Life’s A Drag is a piece by artist Jez Dolan looking at Manchester’s drag history, and present day, and these live performances represent the first fruits of an ongoing project. Written with playwright Chris Hoyle, Life’s a Drag is a meta-comedy where we see two drag queens preparing backstage for a show. While they bitch, kvetch, laugh and take us on a journey back in time via the make-up box, they teach one another about the relevance of their own particular school of drag and gayness, from Polari to RuPaul. We encounter legends and legendary nights out, from Foo Foo Lamaar to the Hulme drag ball, and it’s all done with such a light touch that it feels like a genuine eavesdrop, even as they kick down the fourth wall with heels. There’s a superbly moving moment with a pair of earrings that crystallises what the piece is about for me, plus an astonishingly good musical medley at the end, sung across the decades, but no spoilers as to the songs…

FAdoubleGOT and The Daily Grind worked well on the same bill. The former is Jamal Gerald’s very personal story, encompassing bullying, education, a second-generation immigrant experience, youth, sexuality and life in a Northern town. Using monologue, symbolism, music and pop culture, it’s performed with a charming combination of earnestness and sass that perhaps even its very young creator isn’t fully aware of. He’s also a terrific poet and his verse threads neatly through the piece as he goes. The Daily Grind is the work of a slightly older, very serious theatre maker, all about life on dating apps. Don’t be surprised if you feel vulnerable and discomfited as much as moved to laughter. The dissonance of the performance comes from its single performer and writer, Laurie Brown, flitting between friendly, camp, menacing and monstrous. For anyone in the know it mirrors convincingly the Jekyll and Hyde nature of online encounters. The last five minutes of the show were a borderline genius move.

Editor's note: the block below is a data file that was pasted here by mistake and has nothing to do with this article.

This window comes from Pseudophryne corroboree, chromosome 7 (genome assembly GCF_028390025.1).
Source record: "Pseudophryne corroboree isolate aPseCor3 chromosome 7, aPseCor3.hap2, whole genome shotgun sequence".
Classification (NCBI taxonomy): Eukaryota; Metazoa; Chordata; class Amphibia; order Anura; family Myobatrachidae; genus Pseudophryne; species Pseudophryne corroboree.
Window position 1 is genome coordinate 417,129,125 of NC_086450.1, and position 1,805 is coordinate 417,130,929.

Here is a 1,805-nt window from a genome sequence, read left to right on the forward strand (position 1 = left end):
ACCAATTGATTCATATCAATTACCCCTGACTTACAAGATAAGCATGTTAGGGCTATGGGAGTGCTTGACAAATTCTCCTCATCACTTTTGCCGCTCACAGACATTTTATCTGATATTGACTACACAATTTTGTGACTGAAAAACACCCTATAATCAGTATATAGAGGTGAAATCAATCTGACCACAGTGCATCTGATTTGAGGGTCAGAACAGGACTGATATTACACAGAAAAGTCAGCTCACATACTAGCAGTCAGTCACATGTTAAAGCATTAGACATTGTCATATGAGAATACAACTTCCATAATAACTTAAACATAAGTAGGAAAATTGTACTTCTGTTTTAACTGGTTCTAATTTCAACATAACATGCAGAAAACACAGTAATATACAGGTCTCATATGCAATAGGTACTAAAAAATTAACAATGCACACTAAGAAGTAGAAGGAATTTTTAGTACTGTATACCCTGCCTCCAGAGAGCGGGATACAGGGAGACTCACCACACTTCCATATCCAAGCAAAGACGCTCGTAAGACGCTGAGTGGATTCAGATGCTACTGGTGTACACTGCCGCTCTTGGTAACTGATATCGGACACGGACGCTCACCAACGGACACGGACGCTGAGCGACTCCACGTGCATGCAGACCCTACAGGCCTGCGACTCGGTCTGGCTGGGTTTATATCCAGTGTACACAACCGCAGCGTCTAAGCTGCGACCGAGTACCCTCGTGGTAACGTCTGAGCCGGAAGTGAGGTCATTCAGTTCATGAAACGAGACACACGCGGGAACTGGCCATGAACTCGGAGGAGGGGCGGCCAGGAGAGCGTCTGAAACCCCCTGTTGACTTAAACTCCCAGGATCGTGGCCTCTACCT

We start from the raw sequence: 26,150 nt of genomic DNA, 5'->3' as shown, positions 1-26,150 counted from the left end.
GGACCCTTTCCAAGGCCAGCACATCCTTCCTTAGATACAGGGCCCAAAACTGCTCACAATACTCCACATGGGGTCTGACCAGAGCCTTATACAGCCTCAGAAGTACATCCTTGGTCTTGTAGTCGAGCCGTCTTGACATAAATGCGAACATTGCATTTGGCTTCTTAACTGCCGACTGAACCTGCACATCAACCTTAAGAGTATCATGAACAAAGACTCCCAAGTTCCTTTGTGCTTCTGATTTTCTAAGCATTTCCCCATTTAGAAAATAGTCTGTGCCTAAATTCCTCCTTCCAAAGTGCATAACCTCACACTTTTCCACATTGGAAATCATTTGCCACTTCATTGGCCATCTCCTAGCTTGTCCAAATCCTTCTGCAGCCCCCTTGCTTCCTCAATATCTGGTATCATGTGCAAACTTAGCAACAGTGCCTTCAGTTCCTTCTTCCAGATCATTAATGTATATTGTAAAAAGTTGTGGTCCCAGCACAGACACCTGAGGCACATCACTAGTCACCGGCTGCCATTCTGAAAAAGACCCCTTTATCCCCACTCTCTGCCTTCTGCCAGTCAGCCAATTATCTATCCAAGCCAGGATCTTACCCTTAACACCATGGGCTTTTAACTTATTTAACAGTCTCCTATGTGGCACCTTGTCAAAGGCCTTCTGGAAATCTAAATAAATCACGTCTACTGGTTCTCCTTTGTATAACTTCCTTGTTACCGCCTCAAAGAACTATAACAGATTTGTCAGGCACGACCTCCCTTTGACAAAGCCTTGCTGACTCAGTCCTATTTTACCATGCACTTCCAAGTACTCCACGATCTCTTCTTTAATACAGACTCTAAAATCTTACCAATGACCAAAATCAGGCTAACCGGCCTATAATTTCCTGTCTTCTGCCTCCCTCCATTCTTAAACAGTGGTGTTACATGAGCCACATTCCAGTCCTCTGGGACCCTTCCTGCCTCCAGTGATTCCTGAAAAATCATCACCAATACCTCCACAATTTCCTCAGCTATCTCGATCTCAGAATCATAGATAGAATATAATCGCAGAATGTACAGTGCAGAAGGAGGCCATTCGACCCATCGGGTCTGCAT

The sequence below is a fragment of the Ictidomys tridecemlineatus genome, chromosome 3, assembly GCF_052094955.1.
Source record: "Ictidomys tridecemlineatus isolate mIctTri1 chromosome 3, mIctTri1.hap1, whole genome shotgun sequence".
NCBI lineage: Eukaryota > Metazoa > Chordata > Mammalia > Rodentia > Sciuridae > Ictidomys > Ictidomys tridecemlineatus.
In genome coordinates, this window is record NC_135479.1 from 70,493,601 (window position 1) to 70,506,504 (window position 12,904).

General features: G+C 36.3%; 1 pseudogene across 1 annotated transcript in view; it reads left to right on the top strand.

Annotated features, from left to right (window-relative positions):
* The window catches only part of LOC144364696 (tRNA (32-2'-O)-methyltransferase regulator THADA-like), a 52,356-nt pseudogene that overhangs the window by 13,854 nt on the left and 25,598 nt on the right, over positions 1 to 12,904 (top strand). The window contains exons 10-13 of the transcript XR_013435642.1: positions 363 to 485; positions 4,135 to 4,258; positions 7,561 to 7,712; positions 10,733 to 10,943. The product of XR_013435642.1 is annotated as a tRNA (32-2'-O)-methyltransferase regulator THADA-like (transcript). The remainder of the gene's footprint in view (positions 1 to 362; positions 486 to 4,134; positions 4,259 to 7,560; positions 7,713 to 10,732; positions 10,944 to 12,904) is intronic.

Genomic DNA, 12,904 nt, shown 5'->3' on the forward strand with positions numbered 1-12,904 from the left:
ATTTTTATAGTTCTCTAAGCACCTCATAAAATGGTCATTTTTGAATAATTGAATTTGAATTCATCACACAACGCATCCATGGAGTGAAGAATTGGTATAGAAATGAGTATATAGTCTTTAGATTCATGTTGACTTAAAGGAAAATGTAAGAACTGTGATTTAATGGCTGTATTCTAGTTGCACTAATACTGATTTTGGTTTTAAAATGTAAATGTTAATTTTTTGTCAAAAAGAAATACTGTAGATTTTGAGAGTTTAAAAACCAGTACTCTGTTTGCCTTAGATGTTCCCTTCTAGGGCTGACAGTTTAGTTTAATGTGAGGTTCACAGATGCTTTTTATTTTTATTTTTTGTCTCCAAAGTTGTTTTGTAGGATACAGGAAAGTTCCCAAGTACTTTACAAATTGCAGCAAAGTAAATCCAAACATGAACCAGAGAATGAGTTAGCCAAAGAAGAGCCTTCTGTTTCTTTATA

A personal highlight so far has been Outspoken, the poetry and spoken word event. A real triumph of curating, the breadth of writing styles and extremely high standard of performance, not to mention the content which ran from surreal to sad to hilarious to too-damn-true, made for a really inspirational evening. Such a treat to see Jackie Kay perform, and a first real life encounter too with my online favourite, poet AJ McKenna. Also introduced me to astonishing work from Paula Varjack and Keith Jarrett too. Seek them out.

Another personal favourite was STUD, a bizarre and hilarious journey through masculinity and the world of horses (yes, horses). Created and performed by a truly confident and accomplished performer, like no other show on the bill the audience were in this performer’s hands from the opening seconds. It’s hard to even describe the show or why it works so well, suffice to say after twenty minutes you stop even noticing the glorious pubic bush that’s constantly on show. It’s a piece that gently terrorises gender, with a handsaw, a raw carrot, whatever comes to hand or hoof. Eilidh McAskill, I salute you.

Still to come for me: Our Lady J, which will be a Valentine musical weekend sensation, and a religious experience in the shape of Jesus Queen of Heaven, on a Sunday of course… Full line up is here, and check out the pics from my own Queer Contact event right here. See you soon…!